neurodegenerative diseases following this pandemic, although some have debated the idea. So, the long-term neurological health risks of Covid-19 or SARS-CoV-2 are unclear.
Cases of Parkinsonism from Covid-19: What to Make of It?
Scientists called it the third silent wave, but there are a few things to consider.
6. Unknown SARS-CoV-2 evolution
Nearly a year into the Covid-19 pandemic, announced March 2020, we have seen three problematic mutations in SARS-CoV-2 that changed its behavior slightly. These mutations are D614G, N501Y, and E484K. Reinfections from these mutants have happened, which means we cannot rely on immunity achieved from natural infections to guarantee life-long protection. However, since vaccines stimulate stronger immunization than natural infections, vaccines would lower the risks of future SARS-CoV-2 reinfections.
Moreover, the E484K mutant can evade human antibodies, at least in lab settings, raising concerns for vaccine efficacy. But Covid-19 vaccines would most likely still be effective since they induce T-cell immunity — in addition to B-cell antibodies — that the E484K mutant can’t escape.
Who knows what SARS-CoV-2 mutants will emerge if we let the coronavirus run rampant in human populations. Even animals susceptible to SARS-CoV-2 — such as minks — have to be monitored. Viral evolution accelerates in a different species, which led to the slaughter of millions of minks a few months ago — to prevent the possible evolution of an unknown entity. Another SARS-CoV-3 or coronavirus pandemic is the last thing we want.
When immunologists culture the novel coronavirus — SARS-CoV-2 — in the presence of low amounts of human antibodies, it gained three mutations that endowed it with antibody evasion abilities within 90 days. One of the mutations is E484K in the SARS-CoV-2 spike protein, where amino acid at position 484 mutated from glutamic acid (E) to lysine (K).
“The experiment wasn’t necessarily supposed to work,” said Jason S. McLellan, an associate professor specializing in virology and co-author of the study (released as pre-print) that artificially evolved SARS-CoV-2 in the lab.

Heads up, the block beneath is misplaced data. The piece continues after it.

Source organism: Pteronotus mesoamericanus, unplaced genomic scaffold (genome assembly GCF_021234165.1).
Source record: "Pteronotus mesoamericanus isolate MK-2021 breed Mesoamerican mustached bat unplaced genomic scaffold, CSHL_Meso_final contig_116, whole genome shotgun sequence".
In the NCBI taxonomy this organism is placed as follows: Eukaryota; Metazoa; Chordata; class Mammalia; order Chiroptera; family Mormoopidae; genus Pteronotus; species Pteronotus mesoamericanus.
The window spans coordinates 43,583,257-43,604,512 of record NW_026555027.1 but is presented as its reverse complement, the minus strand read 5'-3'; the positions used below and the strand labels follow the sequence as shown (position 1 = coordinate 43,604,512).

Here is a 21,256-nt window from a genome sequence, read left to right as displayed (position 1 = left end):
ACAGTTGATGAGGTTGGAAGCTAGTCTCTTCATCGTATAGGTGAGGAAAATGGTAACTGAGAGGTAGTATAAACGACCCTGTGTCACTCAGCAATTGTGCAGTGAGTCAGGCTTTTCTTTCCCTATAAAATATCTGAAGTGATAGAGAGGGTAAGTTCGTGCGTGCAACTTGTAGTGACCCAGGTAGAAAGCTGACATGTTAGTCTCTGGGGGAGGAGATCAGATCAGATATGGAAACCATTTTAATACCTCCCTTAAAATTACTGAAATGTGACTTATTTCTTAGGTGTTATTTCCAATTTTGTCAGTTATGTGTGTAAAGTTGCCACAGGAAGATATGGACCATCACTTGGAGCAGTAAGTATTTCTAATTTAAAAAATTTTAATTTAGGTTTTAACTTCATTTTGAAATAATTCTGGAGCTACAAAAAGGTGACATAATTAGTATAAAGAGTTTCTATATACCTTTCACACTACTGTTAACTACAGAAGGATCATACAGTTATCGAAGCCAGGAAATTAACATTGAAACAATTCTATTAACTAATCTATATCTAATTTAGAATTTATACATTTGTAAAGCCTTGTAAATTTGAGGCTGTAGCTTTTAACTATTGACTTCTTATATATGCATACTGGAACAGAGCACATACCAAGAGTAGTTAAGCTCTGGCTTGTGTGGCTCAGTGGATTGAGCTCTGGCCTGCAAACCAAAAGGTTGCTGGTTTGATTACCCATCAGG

The first proven coronavirus reinfection occurred in August 2020, where a 33-year-old man got reinfected with a different SARS-CoV-2 variant or strain with the D614G mutation. The detection of two distinct SARS-CoV-2 strains rules out the possibility of viral reactivation or persistence that may be caused by the same initial virus.
Soon, more reports of reinfections emerged, nearly all of which were due to the D614G mutation. Now, with the advent of N501Y mutation in the U.K. and South Africa, which has spread to over 20 more countries, more reinfection cases can be expected.
The recent advent of a new coronavirus strain or variant in the U.K. and other countries — called N501Y (or VUI-2020/01 or lineage B.1.1.7) — have raised only concerns. The vaccine efficacy is questioned. The increased transmissibility would mean higher death counts, even though the virus’s lethality remains the same.
“With increased transmissibility and similar disease severity, the variant does, however, raise alarm: without increased control to slow its spread, there will be an increased impact on already stressed and pressurized health facilities,” Hans Henri P. Kluge, MD, Regional Director for Europe at the WHO, said in a statement yesterday.
However, a paper published in the journal Immunological Letters this month, titled “Are the emerging SARS-COV-2 mutations friend or foe?” offers interesting insights into the coronavirus mutations, arguing why such mutations may not be entirely unfavorable for humans.
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